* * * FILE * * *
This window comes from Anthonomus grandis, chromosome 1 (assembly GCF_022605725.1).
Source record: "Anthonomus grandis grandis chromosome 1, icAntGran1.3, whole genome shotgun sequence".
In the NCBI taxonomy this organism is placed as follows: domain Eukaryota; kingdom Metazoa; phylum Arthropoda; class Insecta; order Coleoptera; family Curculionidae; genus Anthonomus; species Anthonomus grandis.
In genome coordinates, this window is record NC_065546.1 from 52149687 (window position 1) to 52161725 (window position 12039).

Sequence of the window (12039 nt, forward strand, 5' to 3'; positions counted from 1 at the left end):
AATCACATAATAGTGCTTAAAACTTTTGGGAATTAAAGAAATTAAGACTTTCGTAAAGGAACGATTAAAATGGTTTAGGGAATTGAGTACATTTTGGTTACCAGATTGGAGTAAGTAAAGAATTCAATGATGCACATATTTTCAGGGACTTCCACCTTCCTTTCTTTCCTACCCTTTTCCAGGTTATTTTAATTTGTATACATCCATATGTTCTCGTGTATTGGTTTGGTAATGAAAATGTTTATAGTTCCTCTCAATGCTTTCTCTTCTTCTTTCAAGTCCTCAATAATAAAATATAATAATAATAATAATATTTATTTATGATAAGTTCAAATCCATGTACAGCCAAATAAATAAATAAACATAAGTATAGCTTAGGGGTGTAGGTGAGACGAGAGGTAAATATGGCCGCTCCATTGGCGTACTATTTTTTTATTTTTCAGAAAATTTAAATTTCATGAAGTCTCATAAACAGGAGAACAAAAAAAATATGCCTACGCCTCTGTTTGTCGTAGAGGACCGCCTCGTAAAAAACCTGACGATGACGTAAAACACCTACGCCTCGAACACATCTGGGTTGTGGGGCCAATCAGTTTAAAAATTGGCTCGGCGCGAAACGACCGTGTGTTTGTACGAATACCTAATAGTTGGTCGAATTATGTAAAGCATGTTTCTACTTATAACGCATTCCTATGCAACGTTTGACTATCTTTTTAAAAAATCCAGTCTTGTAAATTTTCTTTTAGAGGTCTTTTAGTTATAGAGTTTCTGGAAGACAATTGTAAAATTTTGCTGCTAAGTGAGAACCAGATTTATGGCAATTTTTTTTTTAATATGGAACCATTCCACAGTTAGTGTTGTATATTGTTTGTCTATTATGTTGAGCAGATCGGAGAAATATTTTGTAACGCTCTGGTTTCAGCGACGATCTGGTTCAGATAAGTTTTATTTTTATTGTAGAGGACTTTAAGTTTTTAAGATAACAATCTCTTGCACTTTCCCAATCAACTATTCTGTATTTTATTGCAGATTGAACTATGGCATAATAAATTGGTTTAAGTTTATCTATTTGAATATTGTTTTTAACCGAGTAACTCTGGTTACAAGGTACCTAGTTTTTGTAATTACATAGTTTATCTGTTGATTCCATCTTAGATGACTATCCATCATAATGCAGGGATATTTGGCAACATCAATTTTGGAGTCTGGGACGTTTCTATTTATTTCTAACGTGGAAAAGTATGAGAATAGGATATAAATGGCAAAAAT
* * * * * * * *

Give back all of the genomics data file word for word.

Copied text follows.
This window comes from Anthonomus grandis, chromosome 1 (assembly GCF_022605725.1).
Source record: "Anthonomus grandis grandis chromosome 1, icAntGran1.3, whole genome shotgun sequence".
In the NCBI taxonomy this organism is placed as follows: domain Eukaryota; kingdom Metazoa; phylum Arthropoda; class Insecta; order Coleoptera; family Curculionidae; genus Anthonomus; species Anthonomus grandis.
In genome coordinates, this window is record NC_065546.1 from 52149687 (window position 1) to 52161725 (window position 12039).

Sequence of the window (12039 nt, forward strand, 5' to 3'; positions counted from 1 at the left end):
AATCACATAATAGTGCTTAAAACTTTTGGGAATTAAAGAAATTAAGACTTTCGTAAAGGAACGATTAAAATGGTTTAGGGAATTGAGTACATTTTGGTTACCAGATTGGAGTAAGTAAAGAATTCAATGATGCACATATTTTCAGGGACTTCCACCTTCCTTTCTTTCCTACCCTTTTCCAGGTTATTTTAATTTGTATACATCCATATGTTCTCGTGTATTGGTTTGGTAATGAAAATGTTTATAGTTCCTCTCAATGCTTTCTCTTCTTCTTTCAAGTCCTCAATAATAAAATATAATAATAATAATAATATTTATTTATGATAAGTTCAAATCCATGTACAGCCAAATAAATAAATAAACATAAGTATAGCTTAGGGGTGTAGGTGAGACGAGAGGTAAATATGGCCGCTCCATTGGCGTACTATTTTTTTATTTTTCAGAAAATTTAAATTTCATGAAGTCTCATAAACAGGAGAACAAAAAAAATATGCCTACGCCTCTGTTTGTCGTAGAGGACCGCCTCGTAAAAAACCTGACGATGACGTAAAACACCTACGCCTCGAACACATCTGGGTTGTGGGGCCAATCAGTTTAAAAATTGGCTCGGCGCGAAACGACCGTGTGTTTGTACGAATACCTAATAGTTGGTCGAATTATGTAAAGCATGTTTCTACTTATAACGCATTCCTATGCAACGTTTGACTATCTTTTTAAAAAATCCAGTCTTGTAAATTTTCTTTTAGAGGTCTTTTAGTTATAGAGTTTCTGGAAGACAATTGTAAAATTTTGCTGCTAAGTGAGAACCAGATTTATGGCAATTTTTTTTTTAATATGGAACCATTCCACAGTTAGTGTTGTATATTGTTTGTCTATTATGTTGAGCAGATCGGAGAAATATTTTGTAACGCTCTGGTTTCAGCGACGATCTGGTTCAGATAAGTTTTATTTTTATTGTAGAGGACTTTAAGTTTTTAAGATAACAATCTCTTGCACTTTCCCAATCAACTATTCTGTATTTTATTGCAGATTGAACTATGGCATAATAAATTGGTTTAAGTTTATCTATTTGAATATTGTTTTTAACCGAGTAACTCTGGTTACAAGGTACCTAGTTTTTGTAATTACATAGTTTATCTGTTGATTCCATCTTAGATGACTATCCATCATAATGCAGGGATATTTGGCAACATCAATTTTGGAGTCTGGGACGTTTCTATTTATTTCTAACGTGGAAAAGTATGAGAATAGGATATAAATGGCAAAAAT